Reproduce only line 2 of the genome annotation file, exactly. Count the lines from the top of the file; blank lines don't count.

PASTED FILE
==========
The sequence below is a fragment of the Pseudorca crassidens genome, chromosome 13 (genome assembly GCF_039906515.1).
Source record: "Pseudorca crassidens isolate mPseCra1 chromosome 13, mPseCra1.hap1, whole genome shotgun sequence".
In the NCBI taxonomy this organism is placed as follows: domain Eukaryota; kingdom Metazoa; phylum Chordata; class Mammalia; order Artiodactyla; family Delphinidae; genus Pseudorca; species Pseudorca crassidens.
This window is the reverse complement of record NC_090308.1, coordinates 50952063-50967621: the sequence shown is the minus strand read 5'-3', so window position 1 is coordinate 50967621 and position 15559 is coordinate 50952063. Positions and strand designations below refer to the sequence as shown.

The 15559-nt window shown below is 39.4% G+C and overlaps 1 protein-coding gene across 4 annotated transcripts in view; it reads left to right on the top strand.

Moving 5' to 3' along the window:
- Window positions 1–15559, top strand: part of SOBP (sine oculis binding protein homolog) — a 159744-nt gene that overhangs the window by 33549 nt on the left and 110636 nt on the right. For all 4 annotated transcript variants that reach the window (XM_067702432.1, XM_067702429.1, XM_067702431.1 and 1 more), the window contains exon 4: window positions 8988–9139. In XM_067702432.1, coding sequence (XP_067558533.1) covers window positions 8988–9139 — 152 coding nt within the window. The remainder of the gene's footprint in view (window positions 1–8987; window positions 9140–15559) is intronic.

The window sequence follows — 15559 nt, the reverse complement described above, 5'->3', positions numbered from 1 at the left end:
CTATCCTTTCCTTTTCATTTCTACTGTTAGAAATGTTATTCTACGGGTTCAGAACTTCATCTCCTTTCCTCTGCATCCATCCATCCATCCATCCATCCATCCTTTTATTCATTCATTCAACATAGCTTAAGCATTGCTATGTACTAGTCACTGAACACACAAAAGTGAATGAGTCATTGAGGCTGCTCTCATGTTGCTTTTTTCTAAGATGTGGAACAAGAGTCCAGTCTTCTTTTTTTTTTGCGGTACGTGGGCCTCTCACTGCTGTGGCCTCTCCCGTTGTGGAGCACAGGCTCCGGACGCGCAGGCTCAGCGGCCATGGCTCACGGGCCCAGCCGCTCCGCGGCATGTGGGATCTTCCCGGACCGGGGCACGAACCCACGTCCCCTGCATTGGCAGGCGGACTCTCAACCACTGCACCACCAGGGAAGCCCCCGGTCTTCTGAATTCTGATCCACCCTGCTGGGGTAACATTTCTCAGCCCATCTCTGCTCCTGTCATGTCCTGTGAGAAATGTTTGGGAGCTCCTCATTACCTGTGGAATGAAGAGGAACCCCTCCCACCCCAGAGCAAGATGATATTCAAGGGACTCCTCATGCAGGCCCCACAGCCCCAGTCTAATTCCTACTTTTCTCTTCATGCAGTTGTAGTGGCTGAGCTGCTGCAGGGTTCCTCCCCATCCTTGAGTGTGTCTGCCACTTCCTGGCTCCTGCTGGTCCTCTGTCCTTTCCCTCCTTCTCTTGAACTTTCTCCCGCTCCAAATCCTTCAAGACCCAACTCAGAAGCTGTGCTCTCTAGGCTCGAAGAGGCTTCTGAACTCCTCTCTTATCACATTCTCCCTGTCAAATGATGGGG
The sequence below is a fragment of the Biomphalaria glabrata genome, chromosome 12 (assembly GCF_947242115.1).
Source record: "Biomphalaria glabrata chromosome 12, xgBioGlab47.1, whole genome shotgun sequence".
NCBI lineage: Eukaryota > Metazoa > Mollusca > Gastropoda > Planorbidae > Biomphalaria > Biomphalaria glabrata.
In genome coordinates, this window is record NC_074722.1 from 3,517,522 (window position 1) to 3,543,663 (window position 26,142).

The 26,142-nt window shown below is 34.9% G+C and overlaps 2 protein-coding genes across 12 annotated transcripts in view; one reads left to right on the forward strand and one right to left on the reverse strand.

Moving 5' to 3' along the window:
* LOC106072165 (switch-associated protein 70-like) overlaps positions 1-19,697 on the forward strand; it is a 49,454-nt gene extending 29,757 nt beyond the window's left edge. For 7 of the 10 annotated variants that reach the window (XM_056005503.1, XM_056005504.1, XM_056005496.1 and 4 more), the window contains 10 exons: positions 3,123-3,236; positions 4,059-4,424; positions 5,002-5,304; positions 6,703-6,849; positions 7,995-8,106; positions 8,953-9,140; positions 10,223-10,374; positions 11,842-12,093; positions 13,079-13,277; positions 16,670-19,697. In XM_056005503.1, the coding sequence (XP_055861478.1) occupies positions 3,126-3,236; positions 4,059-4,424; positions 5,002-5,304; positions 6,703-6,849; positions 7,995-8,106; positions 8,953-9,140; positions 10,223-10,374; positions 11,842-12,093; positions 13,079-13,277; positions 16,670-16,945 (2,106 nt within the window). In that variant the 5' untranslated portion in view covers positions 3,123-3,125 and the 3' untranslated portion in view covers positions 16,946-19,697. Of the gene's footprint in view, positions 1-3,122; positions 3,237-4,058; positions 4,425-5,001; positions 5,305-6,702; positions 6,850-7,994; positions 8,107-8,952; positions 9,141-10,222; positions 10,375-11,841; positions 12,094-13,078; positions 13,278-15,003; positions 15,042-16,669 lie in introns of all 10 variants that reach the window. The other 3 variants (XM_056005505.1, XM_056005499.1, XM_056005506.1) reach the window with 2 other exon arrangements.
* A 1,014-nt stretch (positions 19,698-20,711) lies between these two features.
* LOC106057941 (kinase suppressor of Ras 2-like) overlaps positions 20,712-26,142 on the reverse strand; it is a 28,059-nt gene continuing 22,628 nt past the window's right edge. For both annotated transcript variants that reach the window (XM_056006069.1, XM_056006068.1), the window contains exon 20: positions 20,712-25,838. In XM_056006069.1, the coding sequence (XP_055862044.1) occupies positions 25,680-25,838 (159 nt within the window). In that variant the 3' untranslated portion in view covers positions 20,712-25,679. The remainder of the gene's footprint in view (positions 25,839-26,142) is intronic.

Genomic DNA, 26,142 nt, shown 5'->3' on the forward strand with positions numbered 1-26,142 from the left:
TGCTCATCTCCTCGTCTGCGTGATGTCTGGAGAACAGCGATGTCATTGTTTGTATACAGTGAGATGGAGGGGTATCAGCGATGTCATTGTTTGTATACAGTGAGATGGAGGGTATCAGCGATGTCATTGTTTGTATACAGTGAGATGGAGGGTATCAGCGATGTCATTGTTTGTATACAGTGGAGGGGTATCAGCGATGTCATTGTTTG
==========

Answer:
Source record: "Pseudorca crassidens isolate mPseCra1 chromosome 13, mPseCra1.hap1, whole genome shotgun sequence".